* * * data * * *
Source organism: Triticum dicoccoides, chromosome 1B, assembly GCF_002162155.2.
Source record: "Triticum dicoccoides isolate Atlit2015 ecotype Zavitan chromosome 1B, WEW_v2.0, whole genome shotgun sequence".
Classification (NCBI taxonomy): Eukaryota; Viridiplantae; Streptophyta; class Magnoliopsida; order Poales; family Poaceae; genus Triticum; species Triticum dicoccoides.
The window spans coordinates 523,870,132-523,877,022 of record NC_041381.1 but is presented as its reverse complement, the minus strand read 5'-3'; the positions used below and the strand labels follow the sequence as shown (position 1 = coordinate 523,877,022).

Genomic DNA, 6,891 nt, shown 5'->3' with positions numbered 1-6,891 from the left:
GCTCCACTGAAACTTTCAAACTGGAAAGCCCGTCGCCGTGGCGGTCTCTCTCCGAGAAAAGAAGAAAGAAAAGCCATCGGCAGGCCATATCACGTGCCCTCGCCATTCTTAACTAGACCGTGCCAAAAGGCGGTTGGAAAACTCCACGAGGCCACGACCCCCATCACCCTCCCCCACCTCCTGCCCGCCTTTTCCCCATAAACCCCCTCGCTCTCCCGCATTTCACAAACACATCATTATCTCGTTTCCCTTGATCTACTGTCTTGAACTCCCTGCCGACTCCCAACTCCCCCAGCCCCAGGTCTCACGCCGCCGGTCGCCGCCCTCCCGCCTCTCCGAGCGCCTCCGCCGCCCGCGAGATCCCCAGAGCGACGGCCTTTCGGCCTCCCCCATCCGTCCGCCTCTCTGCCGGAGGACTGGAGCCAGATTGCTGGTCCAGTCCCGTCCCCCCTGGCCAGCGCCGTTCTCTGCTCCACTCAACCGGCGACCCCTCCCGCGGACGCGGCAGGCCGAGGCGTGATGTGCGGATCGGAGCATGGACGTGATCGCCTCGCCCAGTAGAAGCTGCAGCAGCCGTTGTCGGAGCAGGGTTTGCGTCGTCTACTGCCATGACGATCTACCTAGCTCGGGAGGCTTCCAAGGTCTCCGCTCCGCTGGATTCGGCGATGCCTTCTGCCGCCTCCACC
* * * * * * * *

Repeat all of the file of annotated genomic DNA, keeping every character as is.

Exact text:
Source organism: Triticum dicoccoides, chromosome 1B, assembly GCF_002162155.2.
Source record: "Triticum dicoccoides isolate Atlit2015 ecotype Zavitan chromosome 1B, WEW_v2.0, whole genome shotgun sequence".
Classification (NCBI taxonomy): Eukaryota; Viridiplantae; Streptophyta; class Magnoliopsida; order Poales; family Poaceae; genus Triticum; species Triticum dicoccoides.
The window spans coordinates 523,870,132-523,877,022 of record NC_041381.1 but is presented as its reverse complement, the minus strand read 5'-3'; the positions used below and the strand labels follow the sequence as shown (position 1 = coordinate 523,877,022).

Genomic DNA, 6,891 nt, shown 5'->3' with positions numbered 1-6,891 from the left:
GCTCCACTGAAACTTTCAAACTGGAAAGCCCGTCGCCGTGGCGGTCTCTCTCCGAGAAAAGAAGAAAGAAAAGCCATCGGCAGGCCATATCACGTGCCCTCGCCATTCTTAACTAGACCGTGCCAAAAGGCGGTTGGAAAACTCCACGAGGCCACGACCCCCATCACCCTCCCCCACCTCCTGCCCGCCTTTTCCCCATAAACCCCCTCGCTCTCCCGCATTTCACAAACACATCATTATCTCGTTTCCCTTGATCTACTGTCTTGAACTCCCTGCCGACTCCCAACTCCCCCAGCCCCAGGTCTCACGCCGCCGGTCGCCGCCCTCCCGCCTCTCCGAGCGCCTCCGCCGCCCGCGAGATCCCCAGAGCGACGGCCTTTCGGCCTCCCCCATCCGTCCGCCTCTCTGCCGGAGGACTGGAGCCAGATTGCTGGTCCAGTCCCGTCCCCCCTGGCCAGCGCCGTTCTCTGCTCCACTCAACCGGCGACCCCTCCCGCGGACGCGGCAGGCCGAGGCGTGATGTGCGGATCGGAGCATGGACGTGATCGCCTCGCCCAGTAGAAGCTGCAGCAGCCGTTGTCGGAGCAGGGTTTGCGTCGTCTACTGCCATGACGATCTACCTAGCTCGGGAGGCTTCCAAGGTCTCCGCTCCGCTGGATTCGGCGATGCCTTCTGCCGCCTCCACC